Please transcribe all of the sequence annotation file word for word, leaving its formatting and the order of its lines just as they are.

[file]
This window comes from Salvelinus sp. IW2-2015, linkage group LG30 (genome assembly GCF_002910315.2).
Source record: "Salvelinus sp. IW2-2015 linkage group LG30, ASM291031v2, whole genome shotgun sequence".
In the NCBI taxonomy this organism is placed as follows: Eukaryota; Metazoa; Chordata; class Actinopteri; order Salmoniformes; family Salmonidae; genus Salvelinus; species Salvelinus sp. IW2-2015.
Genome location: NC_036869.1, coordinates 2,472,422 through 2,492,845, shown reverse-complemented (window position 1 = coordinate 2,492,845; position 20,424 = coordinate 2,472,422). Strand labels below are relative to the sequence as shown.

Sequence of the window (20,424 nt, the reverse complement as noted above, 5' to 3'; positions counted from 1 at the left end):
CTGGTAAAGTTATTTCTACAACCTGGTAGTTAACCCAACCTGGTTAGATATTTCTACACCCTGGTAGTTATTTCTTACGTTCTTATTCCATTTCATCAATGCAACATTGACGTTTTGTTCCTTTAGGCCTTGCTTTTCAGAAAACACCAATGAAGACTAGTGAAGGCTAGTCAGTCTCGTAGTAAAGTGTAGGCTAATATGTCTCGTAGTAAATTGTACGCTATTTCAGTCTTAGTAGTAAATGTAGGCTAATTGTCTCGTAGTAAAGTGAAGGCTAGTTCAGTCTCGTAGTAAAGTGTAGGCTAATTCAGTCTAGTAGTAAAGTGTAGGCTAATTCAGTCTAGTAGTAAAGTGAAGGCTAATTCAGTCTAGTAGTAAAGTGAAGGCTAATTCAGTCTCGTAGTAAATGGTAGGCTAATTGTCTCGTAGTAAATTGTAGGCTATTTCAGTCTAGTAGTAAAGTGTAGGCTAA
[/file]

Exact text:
This window comes from Salvelinus sp. IW2-2015, linkage group LG30 (genome assembly GCF_002910315.2).
Source record: "Salvelinus sp. IW2-2015 linkage group LG30, ASM291031v2, whole genome shotgun sequence".
In the NCBI taxonomy this organism is placed as follows: Eukaryota; Metazoa; Chordata; class Actinopteri; order Salmoniformes; family Salmonidae; genus Salvelinus; species Salvelinus sp. IW2-2015.
Genome location: NC_036869.1, coordinates 2,472,422 through 2,492,845, shown reverse-complemented (window position 1 = coordinate 2,492,845; position 20,424 = coordinate 2,472,422). Strand labels below are relative to the sequence as shown.

Sequence of the window (20,424 nt, the reverse complement as noted above, 5' to 3'; positions counted from 1 at the left end):
CTGGTAAAGTTATTTCTACAACCTGGTAGTTAACCCAACCTGGTTAGATATTTCTACACCCTGGTAGTTATTTCTTACGTTCTTATTCCATTTCATCAATGCAACATTGACGTTTTGTTCCTTTAGGCCTTGCTTTTCAGAAAACACCAATGAAGACTAGTGAAGGCTAGTCAGTCTCGTAGTAAAGTGTAGGCTAATATGTCTCGTAGTAAATTGTACGCTATTTCAGTCTTAGTAGTAAATGTAGGCTAATTGTCTCGTAGTAAAGTGAAGGCTAGTTCAGTCTCGTAGTAAAGTGTAGGCTAATTCAGTCTAGTAGTAAAGTGTAGGCTAATTCAGTCTAGTAGTAAAGTGAAGGCTAATTCAGTCTAGTAGTAAAGTGAAGGCTAATTCAGTCTCGTAGTAAATGGTAGGCTAATTGTCTCGTAGTAAATTGTAGGCTATTTCAGTCTAGTAGTAAAGTGTAGGCTAA